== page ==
The business world is not always a nice place. At times, at the hand of your clients and or competitors, a small business owner may be challenged to discard the guiding values which were identified when the business was founded.
The life of a business coach is somewhat like that of a confessor. Some small businesses feel that the only way they can compete and “get ahead” is to “temporarily” put aside their values and to do whatever it takes to survive. My best approach when faced with such a client is to let them talk and for me to listen.
Discouragement, a lack of confidence and frustration on the part of the owner, I find, is not the fault of competitors or clients, it rests squarely on the shoulders of the owner. When a small business owner reaches such a state of mind, production starts declining and the “woe is me” syndrome starts to take over.
I am sure that most small business owners have reached such a point in their business lives. Some can snap out of it on their own, others let their business disintegrate until it has to be closed.
When faced with this situation, I encourage the owner to step away from daily business activities and spend a day, or more if necessary, re-creating the start of the business.
In a structured session we go back to the very beginning and look at the reasons the business was started. What were the goals and aspirations, both for the owner and the new company? The next step is to recreate the history of the company from the start to the present time. By using a “business life chart” we can visually look at the history of the company, the high points as w ell as the low points.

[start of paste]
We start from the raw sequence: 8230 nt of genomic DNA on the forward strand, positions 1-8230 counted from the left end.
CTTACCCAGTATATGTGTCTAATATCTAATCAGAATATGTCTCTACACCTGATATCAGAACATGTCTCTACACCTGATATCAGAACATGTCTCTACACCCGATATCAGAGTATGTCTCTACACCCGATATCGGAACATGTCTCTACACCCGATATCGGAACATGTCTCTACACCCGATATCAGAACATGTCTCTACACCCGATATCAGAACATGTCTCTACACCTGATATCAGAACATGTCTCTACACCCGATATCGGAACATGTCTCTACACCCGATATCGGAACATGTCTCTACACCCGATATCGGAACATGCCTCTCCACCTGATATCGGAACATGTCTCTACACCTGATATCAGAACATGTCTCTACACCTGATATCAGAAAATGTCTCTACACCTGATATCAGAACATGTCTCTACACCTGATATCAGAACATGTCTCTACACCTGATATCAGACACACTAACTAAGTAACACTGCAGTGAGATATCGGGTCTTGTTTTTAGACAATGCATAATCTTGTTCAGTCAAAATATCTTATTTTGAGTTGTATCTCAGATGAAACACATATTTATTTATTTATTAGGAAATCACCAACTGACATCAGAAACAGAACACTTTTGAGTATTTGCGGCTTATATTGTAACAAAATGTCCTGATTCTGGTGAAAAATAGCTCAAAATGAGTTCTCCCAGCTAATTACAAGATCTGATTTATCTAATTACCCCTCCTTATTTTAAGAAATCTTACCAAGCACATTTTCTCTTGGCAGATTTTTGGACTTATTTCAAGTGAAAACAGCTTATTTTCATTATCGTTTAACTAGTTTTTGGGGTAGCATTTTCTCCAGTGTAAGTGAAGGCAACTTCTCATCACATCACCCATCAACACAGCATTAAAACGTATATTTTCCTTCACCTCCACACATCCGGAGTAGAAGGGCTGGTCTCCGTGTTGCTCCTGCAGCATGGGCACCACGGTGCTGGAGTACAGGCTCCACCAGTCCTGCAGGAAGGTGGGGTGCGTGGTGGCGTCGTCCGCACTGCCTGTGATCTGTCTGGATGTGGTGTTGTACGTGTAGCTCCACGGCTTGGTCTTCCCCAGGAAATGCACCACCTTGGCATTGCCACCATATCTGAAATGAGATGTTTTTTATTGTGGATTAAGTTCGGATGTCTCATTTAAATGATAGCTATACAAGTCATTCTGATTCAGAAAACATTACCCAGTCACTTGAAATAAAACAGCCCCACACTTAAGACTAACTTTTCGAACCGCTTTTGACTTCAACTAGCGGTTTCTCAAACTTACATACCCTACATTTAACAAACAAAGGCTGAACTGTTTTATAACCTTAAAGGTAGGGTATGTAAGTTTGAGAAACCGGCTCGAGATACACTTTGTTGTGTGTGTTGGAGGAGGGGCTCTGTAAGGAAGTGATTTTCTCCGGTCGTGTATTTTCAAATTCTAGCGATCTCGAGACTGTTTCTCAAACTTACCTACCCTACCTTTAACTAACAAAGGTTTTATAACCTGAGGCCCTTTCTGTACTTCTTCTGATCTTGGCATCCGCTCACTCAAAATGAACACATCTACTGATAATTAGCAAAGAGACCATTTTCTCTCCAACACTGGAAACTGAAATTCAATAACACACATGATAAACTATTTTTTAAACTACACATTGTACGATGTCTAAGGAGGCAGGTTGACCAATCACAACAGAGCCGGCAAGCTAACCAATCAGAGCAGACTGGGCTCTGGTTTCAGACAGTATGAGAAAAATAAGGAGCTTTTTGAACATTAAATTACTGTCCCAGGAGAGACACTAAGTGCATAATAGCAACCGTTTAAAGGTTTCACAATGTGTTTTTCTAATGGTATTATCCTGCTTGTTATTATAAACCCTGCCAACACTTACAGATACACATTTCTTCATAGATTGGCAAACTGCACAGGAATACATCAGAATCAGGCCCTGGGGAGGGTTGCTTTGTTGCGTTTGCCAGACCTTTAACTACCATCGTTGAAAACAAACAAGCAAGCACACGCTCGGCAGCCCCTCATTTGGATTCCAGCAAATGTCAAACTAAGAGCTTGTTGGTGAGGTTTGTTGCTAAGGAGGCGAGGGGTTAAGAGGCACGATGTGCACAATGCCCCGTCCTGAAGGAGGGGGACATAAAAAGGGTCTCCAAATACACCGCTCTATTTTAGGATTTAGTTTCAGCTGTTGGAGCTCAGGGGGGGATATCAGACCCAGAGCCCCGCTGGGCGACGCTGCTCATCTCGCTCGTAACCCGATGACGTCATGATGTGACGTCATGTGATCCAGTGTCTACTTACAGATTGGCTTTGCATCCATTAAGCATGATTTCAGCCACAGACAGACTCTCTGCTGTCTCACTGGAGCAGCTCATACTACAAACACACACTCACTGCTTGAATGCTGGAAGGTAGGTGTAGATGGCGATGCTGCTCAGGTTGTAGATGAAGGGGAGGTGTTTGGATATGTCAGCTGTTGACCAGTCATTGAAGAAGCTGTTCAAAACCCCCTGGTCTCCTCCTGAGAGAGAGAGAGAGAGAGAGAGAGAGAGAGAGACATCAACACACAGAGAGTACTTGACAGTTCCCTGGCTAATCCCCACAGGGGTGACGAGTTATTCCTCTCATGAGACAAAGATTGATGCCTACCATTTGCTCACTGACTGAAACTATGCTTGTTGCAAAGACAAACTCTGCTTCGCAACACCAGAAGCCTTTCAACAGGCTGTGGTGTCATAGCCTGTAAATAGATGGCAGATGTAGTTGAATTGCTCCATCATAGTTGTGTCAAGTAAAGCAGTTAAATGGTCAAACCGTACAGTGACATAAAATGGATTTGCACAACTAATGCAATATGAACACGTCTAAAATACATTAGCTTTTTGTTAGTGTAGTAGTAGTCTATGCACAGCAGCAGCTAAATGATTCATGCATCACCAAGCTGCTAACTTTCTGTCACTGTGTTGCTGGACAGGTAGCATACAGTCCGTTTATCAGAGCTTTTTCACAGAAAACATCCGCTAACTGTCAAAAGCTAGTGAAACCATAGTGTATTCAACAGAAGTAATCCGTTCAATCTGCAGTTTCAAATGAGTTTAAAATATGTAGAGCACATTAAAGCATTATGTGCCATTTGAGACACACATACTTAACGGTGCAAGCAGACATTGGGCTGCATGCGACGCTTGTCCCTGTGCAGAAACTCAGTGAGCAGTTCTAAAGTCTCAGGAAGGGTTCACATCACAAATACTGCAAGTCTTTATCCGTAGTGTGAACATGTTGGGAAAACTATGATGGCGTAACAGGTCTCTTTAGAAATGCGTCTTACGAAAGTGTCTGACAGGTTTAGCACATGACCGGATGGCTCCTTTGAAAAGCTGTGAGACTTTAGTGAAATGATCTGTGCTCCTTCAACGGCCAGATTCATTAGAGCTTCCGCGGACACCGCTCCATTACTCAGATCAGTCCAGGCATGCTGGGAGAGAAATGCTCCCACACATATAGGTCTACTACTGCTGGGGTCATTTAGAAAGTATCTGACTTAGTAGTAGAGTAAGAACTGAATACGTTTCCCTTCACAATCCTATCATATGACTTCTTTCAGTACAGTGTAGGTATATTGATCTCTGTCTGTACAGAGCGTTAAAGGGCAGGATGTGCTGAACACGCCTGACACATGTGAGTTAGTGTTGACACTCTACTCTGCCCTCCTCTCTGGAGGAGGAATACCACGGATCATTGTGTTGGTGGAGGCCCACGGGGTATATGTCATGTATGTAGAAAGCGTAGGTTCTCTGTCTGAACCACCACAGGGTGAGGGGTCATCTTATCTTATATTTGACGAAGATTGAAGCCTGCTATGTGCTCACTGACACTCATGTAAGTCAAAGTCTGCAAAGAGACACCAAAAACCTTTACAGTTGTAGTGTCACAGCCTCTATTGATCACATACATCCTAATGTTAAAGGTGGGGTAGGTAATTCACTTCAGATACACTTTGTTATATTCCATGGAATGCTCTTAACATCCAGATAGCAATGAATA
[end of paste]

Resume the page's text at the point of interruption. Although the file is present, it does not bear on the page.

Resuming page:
A tremendous amount of insight is gained by looking at the marketing, the finances, office systems, as well as the other aspects that make up the internal and external operations of a company.
This great exercise is one that is seldom employed by small business owners because they are either too busy or don’t fully understand its value. During this process both the good and bad habits are exposed and by understanding where they came from and what they did to arrive to this point, a new enthusiasm is found and a new beginning happens.
Armed with new action-based marketing, systems and financial plan, the owner can stay true to the original values upon which the company was founded. And yes, a new and much stronger company emerges.
Many of life’s failures are people who did not realize how close they were to success when they gave up.
The new small business revolution is coming.(2nd quarter of 2013) Be the first to learn about it and to take advantage of the opportunities by subscribing to this blog at www.strategicduck.com
Nick J. Petra CFP